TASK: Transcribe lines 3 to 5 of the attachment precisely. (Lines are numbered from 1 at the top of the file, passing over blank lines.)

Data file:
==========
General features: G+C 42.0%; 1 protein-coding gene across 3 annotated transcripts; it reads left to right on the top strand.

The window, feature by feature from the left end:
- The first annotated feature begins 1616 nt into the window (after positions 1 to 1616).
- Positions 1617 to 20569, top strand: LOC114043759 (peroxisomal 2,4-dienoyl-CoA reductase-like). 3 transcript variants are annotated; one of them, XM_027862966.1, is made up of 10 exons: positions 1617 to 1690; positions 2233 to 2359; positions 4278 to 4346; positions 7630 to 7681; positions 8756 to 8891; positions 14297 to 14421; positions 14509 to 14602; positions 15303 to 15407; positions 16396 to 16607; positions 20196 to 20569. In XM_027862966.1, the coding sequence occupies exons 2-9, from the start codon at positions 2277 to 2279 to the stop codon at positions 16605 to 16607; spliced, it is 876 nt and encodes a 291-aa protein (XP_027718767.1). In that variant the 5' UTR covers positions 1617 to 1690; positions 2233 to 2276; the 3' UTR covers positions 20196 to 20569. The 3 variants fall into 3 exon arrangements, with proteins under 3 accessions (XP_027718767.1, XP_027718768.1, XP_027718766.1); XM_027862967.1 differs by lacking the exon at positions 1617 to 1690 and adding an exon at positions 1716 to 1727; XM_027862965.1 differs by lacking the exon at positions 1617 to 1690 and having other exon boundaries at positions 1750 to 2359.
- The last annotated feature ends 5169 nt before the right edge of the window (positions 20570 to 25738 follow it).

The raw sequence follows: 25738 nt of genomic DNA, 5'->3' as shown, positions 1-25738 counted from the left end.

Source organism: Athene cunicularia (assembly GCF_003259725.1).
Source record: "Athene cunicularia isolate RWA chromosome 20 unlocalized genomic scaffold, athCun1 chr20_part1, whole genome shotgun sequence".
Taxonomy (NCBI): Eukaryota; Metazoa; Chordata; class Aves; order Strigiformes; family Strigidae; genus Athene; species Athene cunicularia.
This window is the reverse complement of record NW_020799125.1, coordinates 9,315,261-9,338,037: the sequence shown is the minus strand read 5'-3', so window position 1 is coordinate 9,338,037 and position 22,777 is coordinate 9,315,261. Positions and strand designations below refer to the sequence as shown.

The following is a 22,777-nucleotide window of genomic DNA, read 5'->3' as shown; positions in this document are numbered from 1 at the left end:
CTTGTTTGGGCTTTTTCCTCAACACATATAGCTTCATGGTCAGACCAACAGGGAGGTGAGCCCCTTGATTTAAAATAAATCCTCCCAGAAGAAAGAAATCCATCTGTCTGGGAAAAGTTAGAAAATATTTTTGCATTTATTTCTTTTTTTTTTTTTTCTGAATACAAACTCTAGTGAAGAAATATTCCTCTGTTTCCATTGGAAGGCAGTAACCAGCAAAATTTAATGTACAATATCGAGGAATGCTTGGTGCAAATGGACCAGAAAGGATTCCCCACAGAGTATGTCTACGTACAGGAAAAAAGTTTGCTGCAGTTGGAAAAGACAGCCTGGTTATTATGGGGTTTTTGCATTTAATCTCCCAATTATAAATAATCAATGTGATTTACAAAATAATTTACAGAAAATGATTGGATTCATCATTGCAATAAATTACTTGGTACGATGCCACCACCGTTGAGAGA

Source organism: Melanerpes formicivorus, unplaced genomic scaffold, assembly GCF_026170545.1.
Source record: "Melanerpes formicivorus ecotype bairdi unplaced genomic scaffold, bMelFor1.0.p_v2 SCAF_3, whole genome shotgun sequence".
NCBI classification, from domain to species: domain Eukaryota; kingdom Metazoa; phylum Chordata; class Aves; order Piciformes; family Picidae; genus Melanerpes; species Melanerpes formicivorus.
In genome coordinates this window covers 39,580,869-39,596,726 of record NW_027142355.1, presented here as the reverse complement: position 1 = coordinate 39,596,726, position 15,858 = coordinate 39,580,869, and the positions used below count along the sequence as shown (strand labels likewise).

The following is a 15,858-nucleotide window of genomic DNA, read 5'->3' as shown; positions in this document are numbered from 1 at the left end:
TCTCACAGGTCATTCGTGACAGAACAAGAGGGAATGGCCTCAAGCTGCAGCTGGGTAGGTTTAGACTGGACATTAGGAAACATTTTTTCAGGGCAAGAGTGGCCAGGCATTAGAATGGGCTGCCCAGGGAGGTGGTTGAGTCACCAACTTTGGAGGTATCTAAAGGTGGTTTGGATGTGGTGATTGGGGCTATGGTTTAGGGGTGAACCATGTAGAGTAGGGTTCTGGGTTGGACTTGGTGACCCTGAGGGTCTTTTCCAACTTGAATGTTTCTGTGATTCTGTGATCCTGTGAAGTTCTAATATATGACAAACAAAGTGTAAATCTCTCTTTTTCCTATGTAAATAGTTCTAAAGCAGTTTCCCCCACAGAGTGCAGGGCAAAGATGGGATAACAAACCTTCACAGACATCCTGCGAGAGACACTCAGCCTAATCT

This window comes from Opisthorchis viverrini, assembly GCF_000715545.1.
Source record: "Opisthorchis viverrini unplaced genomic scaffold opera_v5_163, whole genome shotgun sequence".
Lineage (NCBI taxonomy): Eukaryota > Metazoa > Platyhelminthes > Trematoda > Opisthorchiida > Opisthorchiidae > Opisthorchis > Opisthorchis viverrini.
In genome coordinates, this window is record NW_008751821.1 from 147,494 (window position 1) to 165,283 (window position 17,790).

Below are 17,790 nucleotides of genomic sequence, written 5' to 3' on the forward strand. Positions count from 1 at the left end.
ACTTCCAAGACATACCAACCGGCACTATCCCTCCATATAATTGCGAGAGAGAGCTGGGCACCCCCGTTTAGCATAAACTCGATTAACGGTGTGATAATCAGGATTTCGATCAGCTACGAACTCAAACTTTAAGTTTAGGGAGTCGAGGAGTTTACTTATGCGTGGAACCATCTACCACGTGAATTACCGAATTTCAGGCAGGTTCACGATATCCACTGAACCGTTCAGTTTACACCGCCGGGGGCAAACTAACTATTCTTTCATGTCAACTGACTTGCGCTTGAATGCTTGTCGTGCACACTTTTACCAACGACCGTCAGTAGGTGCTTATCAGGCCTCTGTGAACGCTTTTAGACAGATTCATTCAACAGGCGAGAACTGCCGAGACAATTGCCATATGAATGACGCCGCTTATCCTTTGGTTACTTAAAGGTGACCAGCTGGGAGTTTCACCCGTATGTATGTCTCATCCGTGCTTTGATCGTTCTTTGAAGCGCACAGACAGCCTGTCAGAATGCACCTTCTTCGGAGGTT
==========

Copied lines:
- The first annotated feature begins 1616 nt into the window (after positions 1 to 1616).
- Positions 1617 to 20569, top strand: LOC114043759 (peroxisomal 2,4-dienoyl-CoA reductase-like). 3 transcript variants are annotated; one of them, XM_027862966.1, is made up of 10 exons: positions 1617 to 1690; positions 2233 to 2359; positions 4278 to 4346; positions 7630 to 7681; positions 8756 to 8891; positions 14297 to 14421; positions 14509 to 14602; positions 15303 to 15407; positions 16396 to 16607; positions 20196 to 20569. In XM_027862966.1, the coding sequence occupies exons 2-9, from the start codon at positions 2277 to 2279 to the stop codon at positions 16605 to 16607; spliced, it is 876 nt and encodes a 291-aa protein (XP_027718767.1). In that variant the 5' UTR covers positions 1617 to 1690; positions 2233 to 2276; the 3' UTR covers positions 20196 to 20569. The 3 variants fall into 3 exon arrangements, with proteins under 3 accessions (XP_027718767.1, XP_027718768.1, XP_027718766.1); XM_027862967.1 differs by lacking the exon at positions 1617 to 1690 and adding an exon at positions 1716 to 1727; XM_027862965.1 differs by lacking the exon at positions 1617 to 1690 and having other exon boundaries at positions 1750 to 2359.
- The last annotated feature ends 5169 nt before the right edge of the window (positions 20570 to 25738 follow it).